The City Never Sleeps
Climatic Photos at ClampArt
“The City (And a Few Lonely People)” opens at ClampArt on January 24, and lays bare one of the most provocative ironies of societal structure: Loneliness.
A book by Olivia Laing, entitled The Lonely City (Picador: New York City, 2016), inspired the curation of work by Diane Arbus, John Arsenault, Larry Clark, and numerous other photographers from a wide range of backgrounds. Each work captures feelings of solitude, independence, and uncertainty; it reminds us that the more crowded the place, the more lonely it can feel.
It forces viewers to consider how connected they really are to their fellow humans. For all the likes, friends, and followers in the world, how many would send you a birthday card in the mail?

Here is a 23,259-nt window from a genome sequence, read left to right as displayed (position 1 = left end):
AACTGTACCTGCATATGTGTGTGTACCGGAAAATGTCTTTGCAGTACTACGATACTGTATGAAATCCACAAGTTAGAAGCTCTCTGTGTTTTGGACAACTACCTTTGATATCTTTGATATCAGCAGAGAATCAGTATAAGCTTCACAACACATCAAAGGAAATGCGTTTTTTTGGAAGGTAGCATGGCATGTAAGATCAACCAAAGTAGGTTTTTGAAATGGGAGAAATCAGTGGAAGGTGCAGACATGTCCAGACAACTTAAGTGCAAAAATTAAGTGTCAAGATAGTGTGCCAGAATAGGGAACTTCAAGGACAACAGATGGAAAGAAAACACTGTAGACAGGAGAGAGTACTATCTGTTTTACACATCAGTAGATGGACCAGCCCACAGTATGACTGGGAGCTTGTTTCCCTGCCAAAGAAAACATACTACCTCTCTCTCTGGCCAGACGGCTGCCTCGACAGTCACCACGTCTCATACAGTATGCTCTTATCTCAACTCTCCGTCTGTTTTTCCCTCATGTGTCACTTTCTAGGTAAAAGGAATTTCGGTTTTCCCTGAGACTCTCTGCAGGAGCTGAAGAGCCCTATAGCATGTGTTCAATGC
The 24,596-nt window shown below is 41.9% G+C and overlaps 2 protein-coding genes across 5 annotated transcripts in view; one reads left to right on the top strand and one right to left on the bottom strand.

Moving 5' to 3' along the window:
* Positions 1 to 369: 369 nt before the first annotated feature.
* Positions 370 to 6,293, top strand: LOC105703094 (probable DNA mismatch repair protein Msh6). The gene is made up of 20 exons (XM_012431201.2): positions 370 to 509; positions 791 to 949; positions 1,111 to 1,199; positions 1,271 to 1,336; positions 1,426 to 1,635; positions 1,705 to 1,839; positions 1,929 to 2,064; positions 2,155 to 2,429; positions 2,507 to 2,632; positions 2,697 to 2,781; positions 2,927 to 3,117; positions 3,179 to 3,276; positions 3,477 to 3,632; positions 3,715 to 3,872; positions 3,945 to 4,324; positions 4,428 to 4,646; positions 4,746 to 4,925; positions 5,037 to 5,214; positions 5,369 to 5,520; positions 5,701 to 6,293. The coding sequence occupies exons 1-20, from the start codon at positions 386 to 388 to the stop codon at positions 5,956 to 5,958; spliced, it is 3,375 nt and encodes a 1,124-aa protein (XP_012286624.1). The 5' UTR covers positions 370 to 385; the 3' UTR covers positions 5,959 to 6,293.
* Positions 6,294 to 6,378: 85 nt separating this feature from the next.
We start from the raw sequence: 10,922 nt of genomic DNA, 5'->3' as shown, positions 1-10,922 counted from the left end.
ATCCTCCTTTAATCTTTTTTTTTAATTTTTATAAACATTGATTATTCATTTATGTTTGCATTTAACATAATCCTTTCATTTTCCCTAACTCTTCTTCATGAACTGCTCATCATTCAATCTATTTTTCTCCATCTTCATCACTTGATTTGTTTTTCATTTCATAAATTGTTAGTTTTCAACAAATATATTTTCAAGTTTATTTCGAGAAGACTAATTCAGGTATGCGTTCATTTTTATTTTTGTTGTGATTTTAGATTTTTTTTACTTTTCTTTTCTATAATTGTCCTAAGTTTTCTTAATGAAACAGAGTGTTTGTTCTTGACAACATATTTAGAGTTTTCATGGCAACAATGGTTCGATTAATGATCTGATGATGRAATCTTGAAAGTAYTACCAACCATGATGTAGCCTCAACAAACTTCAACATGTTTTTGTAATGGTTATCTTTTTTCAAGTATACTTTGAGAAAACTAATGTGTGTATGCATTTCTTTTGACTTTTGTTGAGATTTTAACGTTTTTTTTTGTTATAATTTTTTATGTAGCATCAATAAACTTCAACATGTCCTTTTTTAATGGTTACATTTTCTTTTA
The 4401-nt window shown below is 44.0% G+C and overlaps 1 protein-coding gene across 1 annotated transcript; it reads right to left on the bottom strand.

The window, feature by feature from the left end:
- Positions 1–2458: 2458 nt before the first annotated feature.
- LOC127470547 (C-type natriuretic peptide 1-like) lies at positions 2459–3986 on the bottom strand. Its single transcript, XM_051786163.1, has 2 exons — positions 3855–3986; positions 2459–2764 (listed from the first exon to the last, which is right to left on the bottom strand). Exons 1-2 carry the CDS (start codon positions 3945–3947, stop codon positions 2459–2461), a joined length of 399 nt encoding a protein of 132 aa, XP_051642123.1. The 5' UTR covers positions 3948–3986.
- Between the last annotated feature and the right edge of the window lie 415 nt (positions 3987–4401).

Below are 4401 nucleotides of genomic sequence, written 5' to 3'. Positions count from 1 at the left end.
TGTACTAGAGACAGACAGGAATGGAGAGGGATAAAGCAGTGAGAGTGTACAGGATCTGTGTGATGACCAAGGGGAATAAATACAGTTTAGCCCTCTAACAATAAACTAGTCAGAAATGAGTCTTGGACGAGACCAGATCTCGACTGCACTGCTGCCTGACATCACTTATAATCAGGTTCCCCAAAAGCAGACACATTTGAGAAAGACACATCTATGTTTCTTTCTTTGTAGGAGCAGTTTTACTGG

For all the exponential growth of your social media brand, how many people would you reach out to for a deep conversation without the thinnest shred of shyness?
One of our favorite quotes on this matter was written by Janet Fitch in White Oleander, brought to life onscreen by the ethereal Michelle Pfeiffer. While it’s not included in Laing’s book or part of the show, we find it’s a perfect aperitif for taking in these works:
“ Loneliness is the human condition. Cultivate it. The way it tunnels into you allows your soul room to grow. Never expect to outgrow loneliness. Never hope to find people who will understand you, someone to fill that space. An intelligent, sensitive person is the exception, the very great exception. If you expect to find people who will understand you, you will grow murderous with disappointment. The best you’ll ever do is to understand yourself, know what it is that you want, and not let the cattle stand in your way.”
The City (And a Few Lonely People) is on view through March 9, 2019.